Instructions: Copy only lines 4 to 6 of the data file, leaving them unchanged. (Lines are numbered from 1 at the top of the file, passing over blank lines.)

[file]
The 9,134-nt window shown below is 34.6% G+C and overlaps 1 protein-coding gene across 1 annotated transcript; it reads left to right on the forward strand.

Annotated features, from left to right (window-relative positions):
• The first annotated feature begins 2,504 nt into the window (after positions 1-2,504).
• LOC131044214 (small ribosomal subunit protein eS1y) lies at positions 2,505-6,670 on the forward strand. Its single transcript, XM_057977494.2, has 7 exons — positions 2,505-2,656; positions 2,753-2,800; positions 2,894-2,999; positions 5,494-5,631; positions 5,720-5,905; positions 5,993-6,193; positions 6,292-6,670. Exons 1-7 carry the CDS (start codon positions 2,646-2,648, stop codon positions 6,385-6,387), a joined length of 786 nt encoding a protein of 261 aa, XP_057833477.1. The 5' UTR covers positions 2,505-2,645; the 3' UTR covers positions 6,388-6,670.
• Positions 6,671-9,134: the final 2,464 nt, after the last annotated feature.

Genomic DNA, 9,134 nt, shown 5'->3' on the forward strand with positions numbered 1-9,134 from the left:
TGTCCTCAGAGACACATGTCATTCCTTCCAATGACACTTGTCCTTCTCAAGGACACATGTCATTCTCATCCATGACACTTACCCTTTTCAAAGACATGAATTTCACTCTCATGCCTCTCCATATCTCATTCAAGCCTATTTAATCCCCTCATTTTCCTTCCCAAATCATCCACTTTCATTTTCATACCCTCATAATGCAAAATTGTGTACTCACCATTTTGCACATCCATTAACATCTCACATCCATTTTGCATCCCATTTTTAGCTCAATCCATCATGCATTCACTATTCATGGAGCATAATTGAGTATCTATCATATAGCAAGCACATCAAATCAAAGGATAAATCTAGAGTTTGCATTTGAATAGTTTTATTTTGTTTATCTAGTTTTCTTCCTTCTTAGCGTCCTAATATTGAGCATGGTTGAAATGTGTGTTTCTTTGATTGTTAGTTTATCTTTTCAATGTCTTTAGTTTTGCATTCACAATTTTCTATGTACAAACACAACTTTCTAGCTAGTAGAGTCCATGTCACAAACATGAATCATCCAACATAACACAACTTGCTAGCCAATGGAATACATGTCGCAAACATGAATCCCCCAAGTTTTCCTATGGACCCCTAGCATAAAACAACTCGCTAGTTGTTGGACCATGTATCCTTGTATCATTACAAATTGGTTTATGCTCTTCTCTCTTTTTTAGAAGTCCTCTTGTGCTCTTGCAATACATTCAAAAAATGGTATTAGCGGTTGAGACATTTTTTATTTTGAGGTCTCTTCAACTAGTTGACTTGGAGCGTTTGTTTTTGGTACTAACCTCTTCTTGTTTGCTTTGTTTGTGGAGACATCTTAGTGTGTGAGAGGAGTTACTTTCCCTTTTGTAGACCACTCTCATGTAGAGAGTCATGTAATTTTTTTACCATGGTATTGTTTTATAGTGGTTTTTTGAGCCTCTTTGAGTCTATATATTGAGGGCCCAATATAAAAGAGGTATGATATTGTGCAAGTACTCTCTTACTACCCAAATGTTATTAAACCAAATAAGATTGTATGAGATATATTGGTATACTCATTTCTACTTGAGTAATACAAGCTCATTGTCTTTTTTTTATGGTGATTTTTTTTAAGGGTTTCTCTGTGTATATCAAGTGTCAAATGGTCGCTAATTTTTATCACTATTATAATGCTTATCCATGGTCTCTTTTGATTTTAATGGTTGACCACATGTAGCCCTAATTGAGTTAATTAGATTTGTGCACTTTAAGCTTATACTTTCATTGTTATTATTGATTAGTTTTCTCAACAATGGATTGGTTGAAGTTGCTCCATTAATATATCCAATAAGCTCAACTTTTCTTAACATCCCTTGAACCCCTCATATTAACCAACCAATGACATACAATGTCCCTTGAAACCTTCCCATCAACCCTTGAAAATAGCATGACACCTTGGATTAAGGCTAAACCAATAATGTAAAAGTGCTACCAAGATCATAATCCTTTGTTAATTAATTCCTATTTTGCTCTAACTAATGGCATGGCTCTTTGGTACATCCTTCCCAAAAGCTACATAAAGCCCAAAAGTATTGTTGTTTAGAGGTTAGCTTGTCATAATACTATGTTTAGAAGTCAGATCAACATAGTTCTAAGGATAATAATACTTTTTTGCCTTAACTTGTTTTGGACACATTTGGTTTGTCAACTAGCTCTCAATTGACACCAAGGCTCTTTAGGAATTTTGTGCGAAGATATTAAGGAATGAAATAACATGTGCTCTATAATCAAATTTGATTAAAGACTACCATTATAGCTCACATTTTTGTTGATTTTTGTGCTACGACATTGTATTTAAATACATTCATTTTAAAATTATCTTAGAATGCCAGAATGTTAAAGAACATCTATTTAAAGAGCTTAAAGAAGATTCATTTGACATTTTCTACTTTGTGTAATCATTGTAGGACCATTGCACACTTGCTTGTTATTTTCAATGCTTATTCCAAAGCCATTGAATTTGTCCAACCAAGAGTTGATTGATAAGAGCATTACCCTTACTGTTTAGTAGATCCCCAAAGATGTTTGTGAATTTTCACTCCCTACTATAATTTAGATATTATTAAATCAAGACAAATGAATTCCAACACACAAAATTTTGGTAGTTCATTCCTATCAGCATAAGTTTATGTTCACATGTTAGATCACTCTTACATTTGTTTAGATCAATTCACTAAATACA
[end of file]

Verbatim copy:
• LOC131044214 (small ribosomal subunit protein eS1y) lies at positions 2,505-6,670 on the forward strand. Its single transcript, XM_057977494.2, has 7 exons — positions 2,505-2,656; positions 2,753-2,800; positions 2,894-2,999; positions 5,494-5,631; positions 5,720-5,905; positions 5,993-6,193; positions 6,292-6,670. Exons 1-7 carry the CDS (start codon positions 2,646-2,648, stop codon positions 6,385-6,387), a joined length of 786 nt encoding a protein of 261 aa, XP_057833477.1. The 5' UTR covers positions 2,505-2,645; the 3' UTR covers positions 6,388-6,670.
• Positions 6,671-9,134: the final 2,464 nt, after the last annotated feature.

Genomic DNA, 9,134 nt, shown 5'->3' on the forward strand with positions numbered 1-9,134 from the left: